For the latter half of 2011, the monthly SKEP electronic newsletter was not in circulation as we embarked on a process to improve the functionality, look and feel of the SKEP website. The SKEP coordination unit would like to convey a heartfelt apology to all biome wide SKEP stakeholders who have not been able to send us their news, events, valuable learning resources and materials which the SKEP website avails itself to as a portal to the partnership. The new and improved website allows improved functionality, better alignment with SKEP’s objectives, creative and innovative opportunities for the partnership and the SKEP coordination unit to engage.
And although the monthly SKEP electronic newsletter was out of circulation for a while, that did not prevent exciting biodiversity conservation activities and celebrations from taking place in the Succulent Karoo. Below are some of key events which took place in the absence of the SKEP web presence.
One of the most anticipated events during 2011, the SKEP Partners Conference themed 'Ten years of adapting in the Succulent Karoo' which was held at the Masibambane Thusong Centre in Vanrhynsdorp. The event was proudly co-hosted by the Critical Ecosystem Partnership Fund (CEPF), SANBI, CapeNature, Conservation South Africa (CSA), the Desert Research Foundation of Namibia (DRFN), the West Coast District Municipality and WWF-SA. The conference was extremely well attended, boasting 121 people in attendance during the two day event. The SKEP Partners Conference emphasized the importance of civil society and capacity building in biodiversity conservation.
As part of the activities taking place at the 17th Conference of the Parties (COP17) of the United Nations Framework Convention on Climate Change (UNFCCC) in Durban, the South African National Biodiversity Institute (SANBI), unveiled the Living Beehive on 30 November 2011, which is an art installation built in the shape of a traditional Zulu hut. The purpose of this art installation is to re-visit the traditional “Beehive Thinking” that brings together people, engineering and biodiversity and shows that when these elements work in tandem, solutions to major challenges such as climate change can be found. The Living Beehive is a legacy of COP17, which will remain, remind, challenge and inspire long after COP17 has ended.
SKEP held its inaugural learning exchange which saw eight learners from Alexander Bay High School, local community champions and institutional stakeholders strength knowledge sharing, unlocked networking opportunities and learning in the Greater Richtersveld, the Namaqualand Uplands and the Central Namaqualand Coast. The intention of the exchange was to showcase the interrelationships between humans and nature, and the importance of sustaining these relationships for future survival. This SKEP learning exchange marvellously displayed the biodiversity conservation efforts of the SKEP partnership.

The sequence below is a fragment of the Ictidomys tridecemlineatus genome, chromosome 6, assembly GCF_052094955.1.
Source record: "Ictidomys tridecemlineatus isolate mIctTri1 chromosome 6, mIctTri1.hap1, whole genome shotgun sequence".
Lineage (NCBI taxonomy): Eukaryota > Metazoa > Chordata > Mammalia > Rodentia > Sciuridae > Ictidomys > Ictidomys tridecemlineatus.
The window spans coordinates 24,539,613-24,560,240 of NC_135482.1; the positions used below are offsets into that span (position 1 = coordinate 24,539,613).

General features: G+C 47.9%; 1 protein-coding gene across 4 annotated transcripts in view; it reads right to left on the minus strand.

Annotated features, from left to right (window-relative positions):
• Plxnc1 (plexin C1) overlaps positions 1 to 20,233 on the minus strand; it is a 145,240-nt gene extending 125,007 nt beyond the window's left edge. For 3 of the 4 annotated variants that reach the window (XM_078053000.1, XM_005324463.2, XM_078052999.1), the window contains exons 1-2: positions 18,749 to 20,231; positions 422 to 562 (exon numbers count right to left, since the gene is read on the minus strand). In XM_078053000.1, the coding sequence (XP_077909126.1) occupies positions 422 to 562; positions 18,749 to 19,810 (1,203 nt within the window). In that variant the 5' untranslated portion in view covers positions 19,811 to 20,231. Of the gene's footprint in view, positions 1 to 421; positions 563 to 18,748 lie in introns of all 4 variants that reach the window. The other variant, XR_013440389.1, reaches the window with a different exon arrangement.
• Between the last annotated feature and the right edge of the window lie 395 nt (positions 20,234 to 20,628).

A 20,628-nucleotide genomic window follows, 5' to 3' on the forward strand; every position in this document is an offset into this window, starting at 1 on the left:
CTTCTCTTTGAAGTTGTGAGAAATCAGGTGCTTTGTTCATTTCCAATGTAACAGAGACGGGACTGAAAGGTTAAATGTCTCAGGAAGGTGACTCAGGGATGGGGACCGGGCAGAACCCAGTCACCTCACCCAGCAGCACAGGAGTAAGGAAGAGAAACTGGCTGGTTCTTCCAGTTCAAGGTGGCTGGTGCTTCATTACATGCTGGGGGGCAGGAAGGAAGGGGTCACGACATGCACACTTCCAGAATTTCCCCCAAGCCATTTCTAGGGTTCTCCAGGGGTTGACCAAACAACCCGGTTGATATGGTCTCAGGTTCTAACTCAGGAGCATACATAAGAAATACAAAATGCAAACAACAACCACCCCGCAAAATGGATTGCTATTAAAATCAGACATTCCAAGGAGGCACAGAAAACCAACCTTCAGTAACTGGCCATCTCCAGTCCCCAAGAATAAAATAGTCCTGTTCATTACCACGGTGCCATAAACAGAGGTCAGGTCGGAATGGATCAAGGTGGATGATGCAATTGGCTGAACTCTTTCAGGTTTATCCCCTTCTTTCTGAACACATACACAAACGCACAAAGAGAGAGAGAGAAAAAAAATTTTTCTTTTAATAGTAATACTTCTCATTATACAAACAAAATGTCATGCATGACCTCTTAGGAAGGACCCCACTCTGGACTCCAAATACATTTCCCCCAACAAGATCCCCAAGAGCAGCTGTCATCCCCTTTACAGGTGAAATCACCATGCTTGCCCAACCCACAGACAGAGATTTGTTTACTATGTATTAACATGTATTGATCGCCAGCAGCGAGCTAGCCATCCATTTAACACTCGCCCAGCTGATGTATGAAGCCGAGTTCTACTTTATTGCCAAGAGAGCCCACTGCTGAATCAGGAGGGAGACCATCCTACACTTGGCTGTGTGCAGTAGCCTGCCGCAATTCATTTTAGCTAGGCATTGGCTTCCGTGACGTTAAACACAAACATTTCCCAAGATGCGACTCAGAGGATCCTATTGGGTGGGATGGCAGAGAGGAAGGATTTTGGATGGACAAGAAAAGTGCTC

The Knersvlakte received a donation of 49 springbok from the Nortier research Farm. The springbok were translocated from the Nortier Research Farm, which is situated on the periphery of the coastal town of Lamberts Bay. The game capture team was ably assisted by the field rangers from CapeNature’s Knersvlakte Conservation office, Bird Island and Matjiesrivier Nature Reserves. Knersvlakte Conservation Manager, Adrian Fortuin, said “The operation was a success and served well as a good training session for the field rangers.”
During August 2011, the Greater Cederberg Biodiversity Corridor (GCBC), Gouritz Corridor and Knersvlakte team of CapeNature along with the Programme Managers for Corridors and Wildlife embarked on a learning exchange to Namaqualand, with 11 participants from Conservation South Africa (CSA), the Northern Cape Provincial Department of Environment and Nature Conservation (DENC), SANParks, and Indigo Development and Change. The intention of the exchange was to share knowledge and learn from each other and build new partnerships as well as strengthening the existing partnerships. This learning exchange was a first for the CapeNature team to learn and get exposure to the biodiversity conservation efforts in the Namaqualand Uplands, the Knersvlakte and Bokkeveld-Hantam priority areas of SKEP.
On the 28th of October 2011, the Akkerendam Nature Reserve launched its hiking trails. Akkerendam Nature Reserve is situated on the semi-arid slopes of the Hantamsberg overlooking Calvinia. The mayor and municipal manager from Calvinia were in attendance at the launch. The launch was well attended with over 30 people hiking the routes.
The whole project was a good example of partnerships in action, as the National Department of Environment and Nature Conservation (DENC) assisted with the laying out of the trail and designing the brochure and boards for the municipality. The Department of Tourism provided the funding for the project and Professor Frans Kotze through his NGO ROADS assisted as well.
The SKEP coordination has joined Facebook, and now occupies a proud presence on the largest social networking service in the world in the form of a Group. This means that you as a SKEP partner can ‘Like’ the SKEP page, post current status updates on the digital wall of SKEP’s Facebook page, post videos, post and tag photo’s for all to see and interact with. To ‘Like” SKEP on Facebook, you can follow the direct link from the new SKEP website, or search for the SKEP (Succulent Karoo Ecosystem Programme) page on Facebook.
SKEP learning network and communications officer, Shahieda Davids, is the official administrator of the SKEP Facebook page. When enquired as to why the need to create a Facebook page for SKEP, Davids simply says “I want to raise awareness of the unique Succulent Karoo biome and bring the partnership closer in working towards achieving the SKEP vision in this creative platform”. Davids is encouraging everyone in the SKEP partnership to interact on the page.